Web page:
Sally Mayes in “Now and Then: Jazz/Standard Time”

February 29, 2024

At the top of her exciting new show, Now and Then: Jazz/ Standard Time, singer Sally Mayes barreled on to the stage like the proverbial blond bombshell, grabbed the room, and didn’t let go for the next hour, much to the delight of her cheering audience. Accompanied by Tedd Firth on piano and Tom Hubbard on bass (each of whom has rarely been better), Mayes was a bloody marvel as she took a personal dive into the Great American Songbook including songs from her recordings over the years. 

Sally Mayes (Photo: Bill Westmoreland)

She opened with the Lambert, Hendricks & Ross classic, “Cloudburst” (Leroy Kirkland, Jimmy Harris, Jon Hendricks) maneuvering its lyrical and melodic twists and turns with style, incorporating a knowing comedic sheen to the proceedings.  Most singers who attempt this material are so busy with just getting the words out they neglect the acting; no worries about that in this show.

The great lyricist, Dorothy Fields, was the source of many of the show’s songs and it was easy to see why her witty and wise words appealed to Mayes. The singer’s thoughtful, conversational delivery informed the lyrics of each song, never lost even in the jazziest of arrangements. “Alone Too Long” (Arthur Schwartz, Fields) had a cooler swing than the opener; it had an infectious big band feel and seemed designed for a horn section, which her voice supplied all on its own.  Setting the song up as a response to first holding her newborn child, Mayes transformed “The Way You Look Tonight” (Jerome Kern, Fields) into a deeply moving lullaby.  

Revealing another side of her prodigious talent, she then did an original, “New Song” (Tex Arnold, Mayes) which was a dizzying whirlwind of words, cleverly written and brilliantly delivered.  Every stop along the way was worthwhile and memorable. Among the highlights were a welcome revisit to the piano bar classic, “He Ain’t Mr. Right” (Jeff Franzel, Amy Powers), still hilarious after all these years as her clowning built to a bluesy frenzy. A warmly funny reminiscence of the great singer-songwriter Kenny Rankin led into “In the Name of Love” (Rankin, Estelle Levitt), sizzling with vocal excitement.  

Relaying a brief but telling cameo of a friend’s devastation at marital infidelity, Mayes revisited “Angel Eyes” (Matt Dennis, Earl Brent) and completely changed any view I ever had of the song. It was a true tour de force—a piercing monologue and a stunning musical statement gorgeously sung and superbly played. It removed the mystery that customarily clouds the lyric and told a new and completely satisfying story instead.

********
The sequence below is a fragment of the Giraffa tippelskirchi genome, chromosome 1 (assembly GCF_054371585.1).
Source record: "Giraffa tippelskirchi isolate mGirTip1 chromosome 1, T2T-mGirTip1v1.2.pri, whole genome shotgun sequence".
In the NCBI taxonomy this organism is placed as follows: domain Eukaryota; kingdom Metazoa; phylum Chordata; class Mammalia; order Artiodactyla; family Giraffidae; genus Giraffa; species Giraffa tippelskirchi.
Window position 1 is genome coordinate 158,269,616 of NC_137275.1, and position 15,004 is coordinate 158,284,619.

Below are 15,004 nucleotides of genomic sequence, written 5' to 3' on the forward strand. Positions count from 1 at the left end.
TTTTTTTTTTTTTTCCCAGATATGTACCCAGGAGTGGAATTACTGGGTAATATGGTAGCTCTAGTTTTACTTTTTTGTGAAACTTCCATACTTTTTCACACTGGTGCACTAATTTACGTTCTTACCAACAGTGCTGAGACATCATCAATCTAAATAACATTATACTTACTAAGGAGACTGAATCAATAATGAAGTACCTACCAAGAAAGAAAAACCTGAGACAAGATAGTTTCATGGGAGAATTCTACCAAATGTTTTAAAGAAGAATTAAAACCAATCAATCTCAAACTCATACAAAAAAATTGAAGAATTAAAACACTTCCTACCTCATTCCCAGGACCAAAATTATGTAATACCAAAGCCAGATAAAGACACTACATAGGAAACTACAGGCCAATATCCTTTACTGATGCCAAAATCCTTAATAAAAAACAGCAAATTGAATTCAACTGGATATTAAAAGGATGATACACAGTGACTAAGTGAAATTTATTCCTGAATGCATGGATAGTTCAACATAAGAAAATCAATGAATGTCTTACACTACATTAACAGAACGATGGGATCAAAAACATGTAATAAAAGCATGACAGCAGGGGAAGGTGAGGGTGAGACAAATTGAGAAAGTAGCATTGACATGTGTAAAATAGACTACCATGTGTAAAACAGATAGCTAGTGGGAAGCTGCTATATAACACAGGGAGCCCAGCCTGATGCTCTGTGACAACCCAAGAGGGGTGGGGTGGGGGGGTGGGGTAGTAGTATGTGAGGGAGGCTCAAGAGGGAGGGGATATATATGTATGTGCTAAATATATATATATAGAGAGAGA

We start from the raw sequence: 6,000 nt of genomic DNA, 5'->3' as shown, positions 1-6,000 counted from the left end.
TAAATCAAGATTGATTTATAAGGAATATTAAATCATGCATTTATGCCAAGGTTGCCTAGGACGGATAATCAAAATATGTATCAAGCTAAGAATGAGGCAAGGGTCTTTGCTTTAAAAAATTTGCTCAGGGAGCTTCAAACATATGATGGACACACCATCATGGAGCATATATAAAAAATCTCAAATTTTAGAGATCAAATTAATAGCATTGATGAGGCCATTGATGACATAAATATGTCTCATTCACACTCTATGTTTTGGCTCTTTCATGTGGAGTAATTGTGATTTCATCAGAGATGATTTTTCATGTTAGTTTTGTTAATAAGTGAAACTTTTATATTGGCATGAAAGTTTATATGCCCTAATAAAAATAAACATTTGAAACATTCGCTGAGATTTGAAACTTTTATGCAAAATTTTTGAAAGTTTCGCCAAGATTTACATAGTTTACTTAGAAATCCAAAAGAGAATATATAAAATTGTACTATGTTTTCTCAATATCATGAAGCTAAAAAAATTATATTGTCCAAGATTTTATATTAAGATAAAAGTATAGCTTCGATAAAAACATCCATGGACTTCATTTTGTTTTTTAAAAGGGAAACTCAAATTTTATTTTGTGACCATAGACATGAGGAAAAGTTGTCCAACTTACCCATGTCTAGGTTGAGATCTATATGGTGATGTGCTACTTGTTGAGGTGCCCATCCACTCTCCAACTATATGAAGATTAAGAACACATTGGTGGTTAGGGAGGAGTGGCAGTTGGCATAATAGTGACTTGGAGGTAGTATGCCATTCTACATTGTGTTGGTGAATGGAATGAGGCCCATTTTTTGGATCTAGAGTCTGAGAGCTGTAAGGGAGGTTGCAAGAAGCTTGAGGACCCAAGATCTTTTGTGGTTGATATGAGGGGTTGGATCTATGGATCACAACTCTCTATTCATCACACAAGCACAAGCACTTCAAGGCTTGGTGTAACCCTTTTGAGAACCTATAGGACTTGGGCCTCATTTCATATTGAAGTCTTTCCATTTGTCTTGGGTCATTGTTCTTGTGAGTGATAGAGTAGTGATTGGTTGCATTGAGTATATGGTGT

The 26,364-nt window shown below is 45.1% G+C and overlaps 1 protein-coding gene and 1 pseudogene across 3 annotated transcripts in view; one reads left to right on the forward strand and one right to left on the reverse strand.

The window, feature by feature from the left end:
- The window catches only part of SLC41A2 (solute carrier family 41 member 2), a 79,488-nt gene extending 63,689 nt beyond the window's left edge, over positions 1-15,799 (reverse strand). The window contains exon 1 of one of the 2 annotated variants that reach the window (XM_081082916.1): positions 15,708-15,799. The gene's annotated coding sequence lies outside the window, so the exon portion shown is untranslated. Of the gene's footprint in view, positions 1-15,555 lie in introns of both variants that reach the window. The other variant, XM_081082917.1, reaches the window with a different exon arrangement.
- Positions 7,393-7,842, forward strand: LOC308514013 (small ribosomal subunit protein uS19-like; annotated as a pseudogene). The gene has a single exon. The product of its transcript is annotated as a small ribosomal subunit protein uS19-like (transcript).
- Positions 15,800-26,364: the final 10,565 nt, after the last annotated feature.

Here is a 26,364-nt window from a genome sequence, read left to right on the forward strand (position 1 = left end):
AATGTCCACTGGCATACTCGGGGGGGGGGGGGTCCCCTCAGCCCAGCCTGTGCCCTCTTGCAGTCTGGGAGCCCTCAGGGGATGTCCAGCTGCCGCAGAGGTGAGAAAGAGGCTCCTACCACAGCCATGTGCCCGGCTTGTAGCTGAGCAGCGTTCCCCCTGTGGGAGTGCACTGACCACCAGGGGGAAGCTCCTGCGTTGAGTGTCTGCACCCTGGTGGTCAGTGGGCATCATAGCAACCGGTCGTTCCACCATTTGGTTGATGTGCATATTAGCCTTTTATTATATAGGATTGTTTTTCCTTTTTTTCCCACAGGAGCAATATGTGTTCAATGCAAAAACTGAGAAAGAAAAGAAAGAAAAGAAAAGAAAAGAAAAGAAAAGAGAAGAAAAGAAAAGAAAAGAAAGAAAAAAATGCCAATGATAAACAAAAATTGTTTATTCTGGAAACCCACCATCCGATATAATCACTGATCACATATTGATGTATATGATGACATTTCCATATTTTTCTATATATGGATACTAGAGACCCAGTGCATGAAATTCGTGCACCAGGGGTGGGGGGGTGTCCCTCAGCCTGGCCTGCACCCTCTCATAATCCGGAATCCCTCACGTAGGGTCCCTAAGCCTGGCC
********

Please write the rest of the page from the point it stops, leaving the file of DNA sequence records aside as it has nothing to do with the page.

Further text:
As the show moved to its close, Mayes brought a bit of her Texas roots onto the stage with “Shoo Fly Pie and Apple Pan Dowdy” (Guy Wood, Sammy Gallop) done with a delightful twang and a fabulous self-penned bit of vocalese. The final number returned once again to Dorothy Fields with “Close as Pages in a Book” (Sigmund Romberg, Fields), inspired by jazz legend Mark Murphy’s interpretation, honoring him but providing a wonderfully personal close to a magical show. 

There was one technical fly in the ointment and while it was irritating, the singer’s performance overcame its intrusion. The sound on the vocal mic had too much reverb and had an unnecessarily loud, tinny, thin tone when there should have been a richer, warmer resonance reflective of her remarkable voice. As this situation continued through the evening, especially on the up-tempo numbers and when she used her head voice, I found it hard to believe no one on the room or show staff noticed and attempted to fix it.  

This show was the second in a series under the umbrella, Now and Then.  There are two more to come—The Stories and The Great Big Huge Broadway Extravaganza. Anyone who has seen one of the first shows will no doubt be getting tickets for these immediately. Anyone who missed those should make every effort to be there.  These are special shows, indeed, by a very special singer, Sally Mayes.  


Presented by The Green Room 42, 570 Tenth Ave., NYC, Feb. 22, with additional shows on May 16, June 20, 2024.


About the Author

Gerry Geddes has conceived and directed a number of musical revues—including the Bistro- and MAC Award-winning "Monday in the Dark with George" and "Put On Your Saturday Suit-Words & Music by Jimmy Webb"—and directed many cabaret artists, including André De Shields, Helen Baldassare, Darius de Haas, and drag artist Julia Van Cartier. He directs "The David Drumgold Variety Show," currently in residence at Manhattan Movement & Arts Center, and has produced a number of recordings, including two Bistro-winning CDs. He’s taught vocal performance at The New School, NYU, and London’s Goldsmith’s College and continues to conduct private workshops and master classes. As a writer and critic, he has covered New York’s performing arts scene for over 40 years in both local and national publications; his lyrics have been sung by several cabaret and recording artists. Gerry is an artist in residence at Pangea, and a regular contributor to the podcast “Troubadours & Raconteurs.” He just completed a memoir of his life in NYC called “Didn’t I Ever Tell You This?”